Bob a reflection

I only met Bob Fujitani once, but that one meeting was enough to create a relationship that spanned 15 years. I was fortunate enough to attend San Diego’s Comic-Con for my birthday back in 2005. Among the guests, there was Bob Fujitani, as a collector of original art and a fan of the MLJ characters I thought it might be nice to get a Hangman sketch from Bob. I was aware he had worked for Gold Key Comics for a number of years doing Doctor Solar and a number of other books and also worked on the Flash Gordon newspaper strip which I used to read as a teenager on my way to work after school, but I wanted a Hangman.

Well on my one day there I approached his table and asked if he would be willing to do a head sketch for me. Bob’s reluctant response was that he had not drawn the character in years, my rapid response was “I’ve got reference,” so Bob did a bang-up sketch of the Hangman for me. I thanked him and we exchanged contact information for a possible commission sometime in the future and parted ways. Later in the day, I had a distinct feeling of satisfaction as I walked past his booth and saw a long line of folks waiting to get an autograph or a sketch.

The commission never happened, but one day out of the blue a box arrived from Bob. I opened it up and there was a lovely painting of a Hangman cover Bob had done in the Golden Age for MLJ. As a thank you, I sent him some homemade brownies and a tradition began.

Every Christmas I would make brownies and send them to Bob along with our annual superhero-themed Christmas Card. One night unexpectedly he called to thank me for the brownies and we had a great conversation where I learned a lot more about his career. The annual tradition continued along with a few phone calls and about three years ago I got another call from Bob thanking me for the Christmas card and brownies. Then the heartbreaking statement came from Bob, “It is the only Christmas Card I got this year.”

Bob had recently lost his wife Ruth sold his longtime home and moved to a new apartment which ironically faces the schoolyard of the elementary school where he once went to school. Bob told me that he liked to sit outside on his porch and watch the children play. I asked Bob if he ever went to the school to talk to the children about his years in comics or perhaps to do a sketch class for them, after all, he is the man who drew Flash Gordon. But Bob maintained that he couldn’t draw on the level that he felt he should, I resolved to do something about this, and perhaps you helped.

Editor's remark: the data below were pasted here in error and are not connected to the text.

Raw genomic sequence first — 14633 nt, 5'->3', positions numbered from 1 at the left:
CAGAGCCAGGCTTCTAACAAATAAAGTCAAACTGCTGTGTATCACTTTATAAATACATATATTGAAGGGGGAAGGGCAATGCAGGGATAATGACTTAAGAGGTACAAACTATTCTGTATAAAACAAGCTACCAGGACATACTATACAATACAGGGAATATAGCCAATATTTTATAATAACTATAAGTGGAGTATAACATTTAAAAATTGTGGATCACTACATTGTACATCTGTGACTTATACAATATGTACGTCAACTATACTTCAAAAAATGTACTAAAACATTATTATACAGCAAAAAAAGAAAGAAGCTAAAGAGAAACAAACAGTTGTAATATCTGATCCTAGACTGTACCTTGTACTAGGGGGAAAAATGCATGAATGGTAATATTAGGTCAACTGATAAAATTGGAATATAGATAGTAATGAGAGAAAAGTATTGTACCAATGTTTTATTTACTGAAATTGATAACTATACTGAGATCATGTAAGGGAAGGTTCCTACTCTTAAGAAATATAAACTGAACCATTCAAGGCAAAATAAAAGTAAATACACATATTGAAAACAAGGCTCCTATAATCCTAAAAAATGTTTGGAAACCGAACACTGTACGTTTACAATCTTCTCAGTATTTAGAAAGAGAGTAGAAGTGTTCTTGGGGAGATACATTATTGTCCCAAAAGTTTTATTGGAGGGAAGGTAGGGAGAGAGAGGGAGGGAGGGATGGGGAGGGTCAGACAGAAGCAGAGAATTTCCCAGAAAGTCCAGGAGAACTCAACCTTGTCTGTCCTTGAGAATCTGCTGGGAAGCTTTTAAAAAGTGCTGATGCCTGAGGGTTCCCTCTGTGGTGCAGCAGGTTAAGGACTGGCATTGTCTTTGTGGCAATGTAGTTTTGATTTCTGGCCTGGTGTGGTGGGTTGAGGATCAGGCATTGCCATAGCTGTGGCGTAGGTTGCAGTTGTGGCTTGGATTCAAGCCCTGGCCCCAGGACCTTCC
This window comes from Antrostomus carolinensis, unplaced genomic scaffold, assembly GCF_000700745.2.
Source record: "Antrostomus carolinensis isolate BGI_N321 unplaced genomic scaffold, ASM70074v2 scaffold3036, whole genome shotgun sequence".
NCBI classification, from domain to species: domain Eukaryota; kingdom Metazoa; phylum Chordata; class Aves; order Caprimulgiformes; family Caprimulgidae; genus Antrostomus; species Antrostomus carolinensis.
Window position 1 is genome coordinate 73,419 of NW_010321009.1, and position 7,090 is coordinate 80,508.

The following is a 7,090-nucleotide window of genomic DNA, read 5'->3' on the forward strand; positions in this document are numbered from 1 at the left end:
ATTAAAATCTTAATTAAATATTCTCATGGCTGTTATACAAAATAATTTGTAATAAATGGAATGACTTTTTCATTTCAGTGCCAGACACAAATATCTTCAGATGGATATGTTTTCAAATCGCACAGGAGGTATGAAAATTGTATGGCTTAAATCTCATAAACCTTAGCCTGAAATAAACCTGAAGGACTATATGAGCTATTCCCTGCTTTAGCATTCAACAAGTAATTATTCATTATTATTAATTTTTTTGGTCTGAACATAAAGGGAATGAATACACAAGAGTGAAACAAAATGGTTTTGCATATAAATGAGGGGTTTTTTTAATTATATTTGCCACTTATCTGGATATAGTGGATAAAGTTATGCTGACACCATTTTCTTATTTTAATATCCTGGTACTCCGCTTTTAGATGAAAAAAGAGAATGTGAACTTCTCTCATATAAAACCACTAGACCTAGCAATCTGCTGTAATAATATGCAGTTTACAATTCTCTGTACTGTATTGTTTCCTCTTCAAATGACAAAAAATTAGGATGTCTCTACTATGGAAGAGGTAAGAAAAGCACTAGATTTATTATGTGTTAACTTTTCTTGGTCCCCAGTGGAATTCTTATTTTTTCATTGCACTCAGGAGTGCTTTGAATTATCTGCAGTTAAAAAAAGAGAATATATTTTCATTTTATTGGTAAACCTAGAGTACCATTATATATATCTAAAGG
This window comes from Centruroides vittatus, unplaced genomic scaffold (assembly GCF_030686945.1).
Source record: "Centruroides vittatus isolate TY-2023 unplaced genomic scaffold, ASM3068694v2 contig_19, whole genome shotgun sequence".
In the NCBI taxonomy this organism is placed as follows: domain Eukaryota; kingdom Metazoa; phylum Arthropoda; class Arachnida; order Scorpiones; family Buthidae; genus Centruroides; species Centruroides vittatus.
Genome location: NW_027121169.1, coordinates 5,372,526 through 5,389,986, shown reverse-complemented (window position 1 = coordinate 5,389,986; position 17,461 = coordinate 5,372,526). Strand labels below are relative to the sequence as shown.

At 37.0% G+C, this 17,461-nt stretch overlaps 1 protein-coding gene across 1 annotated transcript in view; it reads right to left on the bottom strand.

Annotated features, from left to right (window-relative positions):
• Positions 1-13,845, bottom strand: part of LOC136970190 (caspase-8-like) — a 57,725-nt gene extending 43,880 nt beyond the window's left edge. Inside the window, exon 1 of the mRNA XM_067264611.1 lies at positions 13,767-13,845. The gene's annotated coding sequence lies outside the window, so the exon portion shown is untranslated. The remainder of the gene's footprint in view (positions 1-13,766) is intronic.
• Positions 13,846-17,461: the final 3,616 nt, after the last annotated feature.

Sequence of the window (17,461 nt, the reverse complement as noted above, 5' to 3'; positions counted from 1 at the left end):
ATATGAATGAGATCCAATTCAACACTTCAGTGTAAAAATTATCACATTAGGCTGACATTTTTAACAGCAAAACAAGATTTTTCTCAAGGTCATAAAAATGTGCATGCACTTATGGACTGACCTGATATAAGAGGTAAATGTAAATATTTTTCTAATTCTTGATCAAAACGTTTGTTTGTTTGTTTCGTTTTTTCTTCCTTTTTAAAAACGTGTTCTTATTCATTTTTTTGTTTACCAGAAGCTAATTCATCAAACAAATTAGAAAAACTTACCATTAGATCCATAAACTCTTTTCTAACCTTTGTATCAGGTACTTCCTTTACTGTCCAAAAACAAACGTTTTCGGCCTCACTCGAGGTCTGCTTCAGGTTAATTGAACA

I sent out an appeal on Facebook, to all my personal friends and to a local school that I have interacted with and asked could they please take a moment to add one more name to their Christmas lists. Many of you did, Bob called a few days before Christmas and said he was flooded with Christmas cards. He was so appreciative, especially for the schools that were kind enough to have their students create cards for him. Not only did Middle Valley Elementary students cowboy up, but the daughter of an old girlfriend also got her students to send Bob Cards.

For the last few years, this new tradition has continued(along with brownies) and schools have sent Bob cards, the Middle Valley Elementary Marvels have even sent cards on his birthday. Bob was so appreciative of the cards he received from strangers.

I take great comfort in knowing that in his final years, Bob’s special days were highlighted by the generosity of others and that you all gave him some of the joy that he gave to thousands of readers throughout the decades, whether it be through a caped and cowled crusader called the Hangman, an atomic hero of the Silver Age, Dr. Solar or in the Bronze Age when he drew the galactic adventures of one of the earliest space-faring heroes, Flash Gordon.

Ninety-eight years is a life well lived and Bob Fujitani brought joy to a lot of people in those years. While Bob’s adventure in life has now ended, Bob’s illustrated adventures will continue to live on in print for new generations to enjoy, may he rest in peace.

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